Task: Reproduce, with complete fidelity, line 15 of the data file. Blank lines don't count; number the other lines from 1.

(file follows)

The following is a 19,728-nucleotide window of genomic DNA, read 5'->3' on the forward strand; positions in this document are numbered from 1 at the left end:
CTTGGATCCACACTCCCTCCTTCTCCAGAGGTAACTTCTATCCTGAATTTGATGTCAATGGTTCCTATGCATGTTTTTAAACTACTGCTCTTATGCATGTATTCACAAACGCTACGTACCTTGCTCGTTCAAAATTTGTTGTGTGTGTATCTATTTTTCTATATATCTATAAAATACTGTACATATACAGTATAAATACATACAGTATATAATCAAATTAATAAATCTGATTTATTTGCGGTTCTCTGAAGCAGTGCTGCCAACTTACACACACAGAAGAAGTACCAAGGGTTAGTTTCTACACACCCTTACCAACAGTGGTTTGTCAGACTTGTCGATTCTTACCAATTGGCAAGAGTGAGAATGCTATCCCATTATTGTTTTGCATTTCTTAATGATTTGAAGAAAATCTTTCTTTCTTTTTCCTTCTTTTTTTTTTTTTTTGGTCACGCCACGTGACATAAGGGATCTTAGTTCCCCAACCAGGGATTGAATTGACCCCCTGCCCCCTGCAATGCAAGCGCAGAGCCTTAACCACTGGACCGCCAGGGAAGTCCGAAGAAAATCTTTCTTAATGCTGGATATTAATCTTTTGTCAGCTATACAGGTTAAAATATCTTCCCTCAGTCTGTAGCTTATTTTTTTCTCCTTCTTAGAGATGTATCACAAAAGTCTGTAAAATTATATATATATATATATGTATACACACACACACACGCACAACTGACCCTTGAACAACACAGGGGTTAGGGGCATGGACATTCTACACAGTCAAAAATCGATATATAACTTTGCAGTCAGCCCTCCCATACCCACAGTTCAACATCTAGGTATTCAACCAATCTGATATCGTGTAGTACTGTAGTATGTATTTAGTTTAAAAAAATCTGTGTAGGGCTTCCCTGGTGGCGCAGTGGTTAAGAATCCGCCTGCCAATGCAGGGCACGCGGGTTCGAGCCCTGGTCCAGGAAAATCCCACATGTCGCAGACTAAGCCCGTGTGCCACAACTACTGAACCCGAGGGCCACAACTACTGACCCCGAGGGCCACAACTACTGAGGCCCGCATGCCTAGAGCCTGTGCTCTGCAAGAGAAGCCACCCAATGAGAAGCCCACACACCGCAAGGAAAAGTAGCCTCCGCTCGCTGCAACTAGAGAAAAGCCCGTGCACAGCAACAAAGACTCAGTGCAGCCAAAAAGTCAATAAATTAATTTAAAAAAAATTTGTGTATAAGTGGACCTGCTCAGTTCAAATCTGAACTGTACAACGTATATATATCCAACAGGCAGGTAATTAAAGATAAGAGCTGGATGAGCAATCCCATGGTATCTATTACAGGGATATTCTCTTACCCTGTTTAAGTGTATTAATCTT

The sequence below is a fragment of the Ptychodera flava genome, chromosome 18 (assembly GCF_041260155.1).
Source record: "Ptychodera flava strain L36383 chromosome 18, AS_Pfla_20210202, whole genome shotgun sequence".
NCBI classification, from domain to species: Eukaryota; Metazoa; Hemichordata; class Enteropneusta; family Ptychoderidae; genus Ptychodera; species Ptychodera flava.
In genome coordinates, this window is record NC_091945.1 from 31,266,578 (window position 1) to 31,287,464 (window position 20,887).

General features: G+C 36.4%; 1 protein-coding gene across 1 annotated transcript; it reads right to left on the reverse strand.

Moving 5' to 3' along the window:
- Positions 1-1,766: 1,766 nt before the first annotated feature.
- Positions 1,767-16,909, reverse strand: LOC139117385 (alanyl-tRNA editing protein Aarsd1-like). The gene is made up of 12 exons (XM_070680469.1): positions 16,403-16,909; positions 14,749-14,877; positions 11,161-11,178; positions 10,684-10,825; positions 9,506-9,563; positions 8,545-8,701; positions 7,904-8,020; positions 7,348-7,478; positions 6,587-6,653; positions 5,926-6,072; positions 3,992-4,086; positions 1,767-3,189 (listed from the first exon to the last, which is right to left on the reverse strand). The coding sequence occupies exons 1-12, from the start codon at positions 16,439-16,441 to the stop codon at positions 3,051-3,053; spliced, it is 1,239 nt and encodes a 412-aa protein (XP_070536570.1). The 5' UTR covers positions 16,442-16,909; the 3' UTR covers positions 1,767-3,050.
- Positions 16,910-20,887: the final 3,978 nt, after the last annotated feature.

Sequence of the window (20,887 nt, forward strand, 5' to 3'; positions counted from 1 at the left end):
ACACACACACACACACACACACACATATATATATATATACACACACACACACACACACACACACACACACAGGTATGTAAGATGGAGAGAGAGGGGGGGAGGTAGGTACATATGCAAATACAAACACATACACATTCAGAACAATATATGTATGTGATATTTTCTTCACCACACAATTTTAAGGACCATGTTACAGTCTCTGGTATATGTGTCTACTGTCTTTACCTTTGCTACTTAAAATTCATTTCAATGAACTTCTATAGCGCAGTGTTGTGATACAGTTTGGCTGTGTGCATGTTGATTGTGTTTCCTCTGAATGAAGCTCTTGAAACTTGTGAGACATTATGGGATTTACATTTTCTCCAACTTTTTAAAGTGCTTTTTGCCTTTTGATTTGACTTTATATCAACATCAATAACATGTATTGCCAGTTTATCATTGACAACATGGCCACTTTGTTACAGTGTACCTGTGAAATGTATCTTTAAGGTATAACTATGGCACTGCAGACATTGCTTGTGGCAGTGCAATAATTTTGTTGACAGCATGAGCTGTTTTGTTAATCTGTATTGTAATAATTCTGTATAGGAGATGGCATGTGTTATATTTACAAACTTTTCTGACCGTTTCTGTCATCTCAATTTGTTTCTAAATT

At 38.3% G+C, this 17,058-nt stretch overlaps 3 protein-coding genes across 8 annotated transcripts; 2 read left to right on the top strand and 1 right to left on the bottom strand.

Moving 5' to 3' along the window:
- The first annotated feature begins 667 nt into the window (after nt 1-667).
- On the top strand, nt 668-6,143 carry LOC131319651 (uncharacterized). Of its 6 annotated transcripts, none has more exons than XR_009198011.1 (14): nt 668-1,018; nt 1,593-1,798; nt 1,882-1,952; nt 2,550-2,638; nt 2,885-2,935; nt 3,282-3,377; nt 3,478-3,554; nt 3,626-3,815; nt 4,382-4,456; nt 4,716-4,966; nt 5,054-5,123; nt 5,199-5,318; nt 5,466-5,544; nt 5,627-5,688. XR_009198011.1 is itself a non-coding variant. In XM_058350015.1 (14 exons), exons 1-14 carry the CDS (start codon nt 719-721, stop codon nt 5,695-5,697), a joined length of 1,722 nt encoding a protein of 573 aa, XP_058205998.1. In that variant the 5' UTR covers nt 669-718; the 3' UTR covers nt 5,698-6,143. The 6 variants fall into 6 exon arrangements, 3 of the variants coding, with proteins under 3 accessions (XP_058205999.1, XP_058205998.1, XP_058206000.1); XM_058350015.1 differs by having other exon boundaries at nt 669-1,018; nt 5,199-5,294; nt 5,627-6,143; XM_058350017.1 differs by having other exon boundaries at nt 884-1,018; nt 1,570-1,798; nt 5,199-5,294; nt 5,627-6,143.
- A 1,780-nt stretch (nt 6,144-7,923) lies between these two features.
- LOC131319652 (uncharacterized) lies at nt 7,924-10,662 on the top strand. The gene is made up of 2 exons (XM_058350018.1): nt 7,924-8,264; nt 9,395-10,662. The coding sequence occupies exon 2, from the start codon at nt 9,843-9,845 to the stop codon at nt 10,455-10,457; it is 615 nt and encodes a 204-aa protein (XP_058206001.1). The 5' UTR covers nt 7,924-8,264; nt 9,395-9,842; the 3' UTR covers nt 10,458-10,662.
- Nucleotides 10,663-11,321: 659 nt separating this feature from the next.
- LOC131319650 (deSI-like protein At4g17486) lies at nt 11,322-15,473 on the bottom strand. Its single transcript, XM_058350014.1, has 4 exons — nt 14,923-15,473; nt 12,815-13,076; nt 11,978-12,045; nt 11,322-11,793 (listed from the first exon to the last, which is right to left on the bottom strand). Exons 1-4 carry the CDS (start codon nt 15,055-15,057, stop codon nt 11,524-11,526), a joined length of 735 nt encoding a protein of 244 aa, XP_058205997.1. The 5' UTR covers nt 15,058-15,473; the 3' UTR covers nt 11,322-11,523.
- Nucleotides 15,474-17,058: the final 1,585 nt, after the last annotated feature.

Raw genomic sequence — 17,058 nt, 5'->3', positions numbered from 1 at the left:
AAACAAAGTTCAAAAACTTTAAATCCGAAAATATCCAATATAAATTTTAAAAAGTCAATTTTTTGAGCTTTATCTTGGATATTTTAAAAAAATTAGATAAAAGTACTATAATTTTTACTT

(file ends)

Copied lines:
Moving 5' to 3' along the window: